“New York City as a whole has seen a drastic increase in crimes, and our AAPI communities have also suffered greatly due to the anti-Asian hate,” said Tsang. He mentioned that the mandatory desk appearance tickets have previously kept repeat offenders off the street, and several suspects involved in recent violent crimes in Chinatown have lengthy criminal records. “The Governor’s plan is very comprehensive and will right the wrong,” he added.
But this week, 30 New York organizations advocating for immigrant rights released a letter pushing back on the proposed plan to change bail laws, arguing that the plan would “expand criminalization and incarceration.”
The letter, which was addressed to Gov. Hochul, Lieutenant Governor Brian Benjamin, Majority Leader Andrea Stewart-Cousins and Speaker Carl Heastie, said that before bail reform laws were passed, sending immigrants to jail before trial would sometimes mean that individuals would be “coerced” to plead guilty in cases that advocates say were overcharged. This would often result in negative immigration consequences – including deportation and detention, advocates said.
The organizations who signed the letter include The Bronx and Brooklyn Defenders, Make the Road New York, the New York Immigration Coalition, the Legal Aid Society and the Immigrant Defense Project.
“New York must invest in real solutions for community safety,” the letter said. “We call on you to do right by all New Yorkers—including immigrant New Yorkers—and not resort to the failed policies of mass incarceration.”
Due to bail reform, fewer immigrants in New York were at risk of detention and deportation while they resolved their criminal cases, said Yasmine Farhang, the director of advocacy at the Immigrant Defense Project. Bail reform gave immigrants a chance to “have their opportunity to resolve their case in a way that would not put them in harm’s way when it comes to ICE [Immigration and Customs Enforcement],” Farhang said,
“If we see bail reforms roll backs,” Farhang said, “we’re going to necessarily see more immigrants facing more immediate risk of detention and deportation.”
In a New York Daily News Op-ed released last week, Gov. Hochul and and Lieutenant Gov. Benjamin said placing the blame on bail reform “for the increase in violence that cities across America are facing isn’t fair and isn’t supported by the data.”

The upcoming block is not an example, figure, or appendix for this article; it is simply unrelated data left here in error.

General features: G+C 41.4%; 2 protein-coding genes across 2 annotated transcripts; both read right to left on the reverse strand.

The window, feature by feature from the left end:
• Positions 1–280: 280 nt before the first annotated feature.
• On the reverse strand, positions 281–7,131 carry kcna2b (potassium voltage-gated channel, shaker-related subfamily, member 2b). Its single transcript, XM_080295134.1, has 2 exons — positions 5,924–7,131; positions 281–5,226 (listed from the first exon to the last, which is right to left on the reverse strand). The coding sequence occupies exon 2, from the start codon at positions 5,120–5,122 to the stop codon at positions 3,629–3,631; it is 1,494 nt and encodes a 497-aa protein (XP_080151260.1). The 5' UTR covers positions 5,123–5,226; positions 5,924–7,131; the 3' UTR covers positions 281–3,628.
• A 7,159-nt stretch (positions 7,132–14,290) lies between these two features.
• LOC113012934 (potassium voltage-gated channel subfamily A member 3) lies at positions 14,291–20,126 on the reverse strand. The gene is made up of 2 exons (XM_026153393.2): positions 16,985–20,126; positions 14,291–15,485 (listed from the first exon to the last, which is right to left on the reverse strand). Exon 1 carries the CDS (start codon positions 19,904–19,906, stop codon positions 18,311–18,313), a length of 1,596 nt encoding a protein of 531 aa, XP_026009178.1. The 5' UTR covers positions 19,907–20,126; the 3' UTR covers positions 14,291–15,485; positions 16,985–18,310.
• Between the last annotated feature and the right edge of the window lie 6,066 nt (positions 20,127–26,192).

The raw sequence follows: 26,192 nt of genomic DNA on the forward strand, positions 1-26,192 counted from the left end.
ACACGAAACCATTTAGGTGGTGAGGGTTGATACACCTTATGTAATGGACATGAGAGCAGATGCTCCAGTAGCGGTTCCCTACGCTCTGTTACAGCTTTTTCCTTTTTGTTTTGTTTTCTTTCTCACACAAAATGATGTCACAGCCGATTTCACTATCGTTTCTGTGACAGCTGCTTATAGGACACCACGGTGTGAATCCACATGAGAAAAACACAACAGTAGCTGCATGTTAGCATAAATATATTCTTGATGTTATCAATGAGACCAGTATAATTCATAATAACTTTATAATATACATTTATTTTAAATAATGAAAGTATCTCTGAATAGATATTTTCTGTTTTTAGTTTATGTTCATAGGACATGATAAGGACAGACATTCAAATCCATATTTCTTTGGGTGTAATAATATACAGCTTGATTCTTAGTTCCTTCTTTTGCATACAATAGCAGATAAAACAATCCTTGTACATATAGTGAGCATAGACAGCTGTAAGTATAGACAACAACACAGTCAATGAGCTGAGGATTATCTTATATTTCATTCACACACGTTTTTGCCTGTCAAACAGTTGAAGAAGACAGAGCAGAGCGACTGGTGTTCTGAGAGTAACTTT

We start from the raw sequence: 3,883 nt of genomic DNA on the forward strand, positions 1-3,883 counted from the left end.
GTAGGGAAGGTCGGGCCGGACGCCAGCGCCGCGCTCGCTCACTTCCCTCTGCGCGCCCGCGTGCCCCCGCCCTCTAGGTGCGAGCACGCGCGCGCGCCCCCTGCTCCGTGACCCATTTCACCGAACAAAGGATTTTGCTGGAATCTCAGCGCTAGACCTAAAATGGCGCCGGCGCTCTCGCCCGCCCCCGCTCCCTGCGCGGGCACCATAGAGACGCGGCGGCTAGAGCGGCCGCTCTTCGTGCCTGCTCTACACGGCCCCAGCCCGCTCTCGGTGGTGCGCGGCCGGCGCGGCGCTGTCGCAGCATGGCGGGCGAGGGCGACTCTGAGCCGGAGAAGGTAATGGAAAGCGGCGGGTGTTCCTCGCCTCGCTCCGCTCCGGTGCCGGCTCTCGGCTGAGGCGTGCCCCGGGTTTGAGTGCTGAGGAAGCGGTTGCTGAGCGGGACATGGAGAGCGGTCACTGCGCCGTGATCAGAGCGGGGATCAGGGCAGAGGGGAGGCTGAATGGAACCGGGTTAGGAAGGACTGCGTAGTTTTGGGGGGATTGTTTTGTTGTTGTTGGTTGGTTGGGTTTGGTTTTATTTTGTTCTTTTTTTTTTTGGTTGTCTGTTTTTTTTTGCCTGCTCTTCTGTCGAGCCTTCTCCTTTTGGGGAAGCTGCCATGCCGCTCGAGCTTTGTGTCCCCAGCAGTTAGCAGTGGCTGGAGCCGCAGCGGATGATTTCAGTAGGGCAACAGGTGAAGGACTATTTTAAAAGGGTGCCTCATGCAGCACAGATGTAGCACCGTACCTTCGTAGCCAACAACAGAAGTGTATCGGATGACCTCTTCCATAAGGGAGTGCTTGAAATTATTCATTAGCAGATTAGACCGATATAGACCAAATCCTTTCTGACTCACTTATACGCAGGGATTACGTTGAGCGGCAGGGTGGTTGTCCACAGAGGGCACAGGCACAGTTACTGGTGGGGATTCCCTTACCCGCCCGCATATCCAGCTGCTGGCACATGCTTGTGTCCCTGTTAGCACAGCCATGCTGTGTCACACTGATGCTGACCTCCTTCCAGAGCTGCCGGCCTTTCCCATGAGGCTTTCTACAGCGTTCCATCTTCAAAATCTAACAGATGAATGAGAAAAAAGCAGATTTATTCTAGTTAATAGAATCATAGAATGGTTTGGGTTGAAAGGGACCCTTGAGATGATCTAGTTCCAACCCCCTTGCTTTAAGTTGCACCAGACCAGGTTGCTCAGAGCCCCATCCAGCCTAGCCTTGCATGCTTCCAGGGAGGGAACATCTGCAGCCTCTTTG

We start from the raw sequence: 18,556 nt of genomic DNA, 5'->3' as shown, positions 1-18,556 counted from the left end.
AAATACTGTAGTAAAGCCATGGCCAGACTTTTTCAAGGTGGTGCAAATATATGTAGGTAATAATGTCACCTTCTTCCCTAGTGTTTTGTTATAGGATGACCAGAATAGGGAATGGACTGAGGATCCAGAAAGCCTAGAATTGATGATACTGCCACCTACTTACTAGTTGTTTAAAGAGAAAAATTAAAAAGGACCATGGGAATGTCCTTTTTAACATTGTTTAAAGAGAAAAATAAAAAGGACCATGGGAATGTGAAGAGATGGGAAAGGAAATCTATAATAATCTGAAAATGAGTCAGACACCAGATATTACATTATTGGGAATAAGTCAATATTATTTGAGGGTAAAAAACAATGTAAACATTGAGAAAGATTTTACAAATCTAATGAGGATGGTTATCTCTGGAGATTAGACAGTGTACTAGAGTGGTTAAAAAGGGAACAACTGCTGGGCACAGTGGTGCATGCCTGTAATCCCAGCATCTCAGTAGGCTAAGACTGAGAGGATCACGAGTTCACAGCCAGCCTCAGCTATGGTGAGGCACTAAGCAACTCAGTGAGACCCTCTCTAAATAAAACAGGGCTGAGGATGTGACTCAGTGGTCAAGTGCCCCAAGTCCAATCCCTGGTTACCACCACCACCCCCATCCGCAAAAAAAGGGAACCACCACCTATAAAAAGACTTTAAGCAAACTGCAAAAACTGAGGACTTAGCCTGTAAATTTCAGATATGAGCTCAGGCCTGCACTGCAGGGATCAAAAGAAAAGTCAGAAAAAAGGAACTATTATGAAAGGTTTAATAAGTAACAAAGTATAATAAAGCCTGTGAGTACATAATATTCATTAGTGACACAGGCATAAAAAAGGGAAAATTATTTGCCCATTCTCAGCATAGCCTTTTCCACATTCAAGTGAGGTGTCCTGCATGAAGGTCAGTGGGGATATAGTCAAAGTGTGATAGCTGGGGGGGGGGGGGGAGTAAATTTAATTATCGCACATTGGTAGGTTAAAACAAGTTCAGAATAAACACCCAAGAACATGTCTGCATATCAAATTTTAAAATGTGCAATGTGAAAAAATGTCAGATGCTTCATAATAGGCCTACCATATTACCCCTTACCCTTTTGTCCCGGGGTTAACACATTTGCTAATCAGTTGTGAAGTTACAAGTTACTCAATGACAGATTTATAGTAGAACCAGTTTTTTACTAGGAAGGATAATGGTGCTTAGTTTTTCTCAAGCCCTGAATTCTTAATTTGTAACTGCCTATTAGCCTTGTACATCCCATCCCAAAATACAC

But, they added: “That doesn’t mean the bail law as it currently stands is perfect, either. When one out of four people arrested for gun crimes goes on to be re-arrested, we haven’t done enough. These repeat offender rates were a failure before bail reform, and they remain a failure today.”
Farhang, from the Immigrant Defense Project, also said that data did not show any potential rise in crime being related to bail reform, highlighting that Gov. Hochul’s Op-ed echoed this very point. “No direct connection has been made,” she said. “And we believe that in fact the purported connection is simply being used as a way to advocate for incarceration instead of community safety.”
As budget negotiation advances in Albany for the fiscal year that starts April 1, Tsang and many Chinese community leaders feel it is a “timing issue” to urge more people to support Gov. Hochul’s plan, “I don’t think anyone in the community would say ‘no, I don’t support this.” However, Tsang also pointed out that this petition received little explicit support from local elected officials, “they are very touchy about it.” Tsang said.
Some Chinese immigrants also backed up Gov. Hochul’s plan. “Sometimes I’m terrified of going to the senior center in Chinatown nowadays, “said Zhenger Ke. The 73-year-old lady used to take the J train from Woodhaven to Manhattan Chinatown every day before the pandemic, “after I heard so many crimes happened across the city, I am always on tenterhooks when I take the train.” Ke hoped to feel safe when going outside, “I think Hochul’s plan will improve public safety.”
Han Yu (pseudonym), a street vendor who has been selling handmade cards on Canal Street in Chinatown for over 20 years, said that he not only supported Gov. Hochul’s plan but also hoped she could strengthen it. “The safety condition has deteriorated in recent years.”
Yu said 3 or 4 of his friends were hit or attacked on the street or in the subway during the pandemic, “Criminals have to face the consequences, and laws have to be enforced. Otherwise, it will be us, ordinary people, to pay the price.” He also agreed that judges should be given more discretion to set bail, “to avoid injustice happening to Black or Brown communities, we should let professionals make right decisions,” added Yu.